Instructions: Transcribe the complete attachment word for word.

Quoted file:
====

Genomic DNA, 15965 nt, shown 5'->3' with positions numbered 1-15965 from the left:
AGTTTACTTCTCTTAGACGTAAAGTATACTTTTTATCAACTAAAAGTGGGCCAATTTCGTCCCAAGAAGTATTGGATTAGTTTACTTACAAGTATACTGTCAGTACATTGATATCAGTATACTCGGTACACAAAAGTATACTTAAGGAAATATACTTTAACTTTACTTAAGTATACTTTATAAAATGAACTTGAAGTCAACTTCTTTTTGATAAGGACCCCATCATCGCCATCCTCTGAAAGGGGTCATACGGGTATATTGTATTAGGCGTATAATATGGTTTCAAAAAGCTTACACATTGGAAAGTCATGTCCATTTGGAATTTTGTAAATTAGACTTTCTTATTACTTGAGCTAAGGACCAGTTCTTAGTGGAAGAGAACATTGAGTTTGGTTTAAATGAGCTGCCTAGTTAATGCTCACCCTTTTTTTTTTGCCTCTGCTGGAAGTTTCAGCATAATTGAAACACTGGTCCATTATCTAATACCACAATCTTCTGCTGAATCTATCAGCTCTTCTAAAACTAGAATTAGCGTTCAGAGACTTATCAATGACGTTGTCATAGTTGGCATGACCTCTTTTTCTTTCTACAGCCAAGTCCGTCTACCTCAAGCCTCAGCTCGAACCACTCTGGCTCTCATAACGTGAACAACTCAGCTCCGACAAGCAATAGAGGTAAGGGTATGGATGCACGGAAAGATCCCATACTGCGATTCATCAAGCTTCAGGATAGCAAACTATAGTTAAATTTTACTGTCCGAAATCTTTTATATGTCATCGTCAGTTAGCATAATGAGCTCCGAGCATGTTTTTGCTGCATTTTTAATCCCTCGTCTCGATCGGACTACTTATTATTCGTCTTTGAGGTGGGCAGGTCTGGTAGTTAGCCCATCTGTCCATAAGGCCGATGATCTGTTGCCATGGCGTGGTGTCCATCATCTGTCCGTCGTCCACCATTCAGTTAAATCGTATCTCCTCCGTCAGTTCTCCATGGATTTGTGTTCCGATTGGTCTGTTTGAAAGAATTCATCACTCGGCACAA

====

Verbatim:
Genomic DNA, 15965 nt, shown 5'->3' with positions numbered 1-15965 from the left:
AGTTTACTTCTCTTAGACGTAAAGTATACTTTTTATCAACTAAAAGTGGGCCAATTTCGTCCCAAGAAGTATTGGATTAGTTTACTTACAAGTATACTGTCAGTACATTGATATCAGTATACTCGGTACACAAAAGTATACTTAAGGAAATATACTTTAACTTTACTTAAGTATACTTTATAAAATGAACTTGAAGTCAACTTCTTTTTGATAAGGACCCCATCATCGCCATCCTCTGAAAGGGGTCATACGGGTATATTGTATTAGGCGTATAATATGGTTTCAAAAAGCTTACACATTGGAAAGTCATGTCCATTTGGAATTTTGTAAATTAGACTTTCTTATTACTTGAGCTAAGGACCAGTTCTTAGTGGAAGAGAACATTGAGTTTGGTTTAAATGAGCTGCCTAGTTAATGCTCACCCTTTTTTTTTTGCCTCTGCTGGAAGTTTCAGCATAATTGAAACACTGGTCCATTATCTAATACCACAATCTTCTGCTGAATCTATCAGCTCTTCTAAAACTAGAATTAGCGTTCAGAGACTTATCAATGACGTTGTCATAGTTGGCATGACCTCTTTTTCTTTCTACAGCCAAGTCCGTCTACCTCAAGCCTCAGCTCGAACCACTCTGGCTCTCATAACGTGAACAACTCAGCTCCGACAAGCAATAGAGGTAAGGGTATGGATGCACGGAAAGATCCCATACTGCGATTCATCAAGCTTCAGGATAGCAAACTATAGTTAAATTTTACTGTCCGAAATCTTTTATATGTCATCGTCAGTTAGCATAATGAGCTCCGAGCATGTTTTTGCTGCATTTTTAATCCCTCGTCTCGATCGGACTACTTATTATTCGTCTTTGAGGTGGGCAGGTCTGGTAGTTAGCCCATCTGTCCATAAGGCCGATGATCTGTTGCCATGGCGTGGTGTCCATCATCTGTCCGTCGTCCACCATTCAGTTAAATCGTATCTCCTCCGTCAGTTCTCCATGGATTTGTGTTCCGATTGGTCTGTTTGAAAGAATTCATCACTCGGCACAA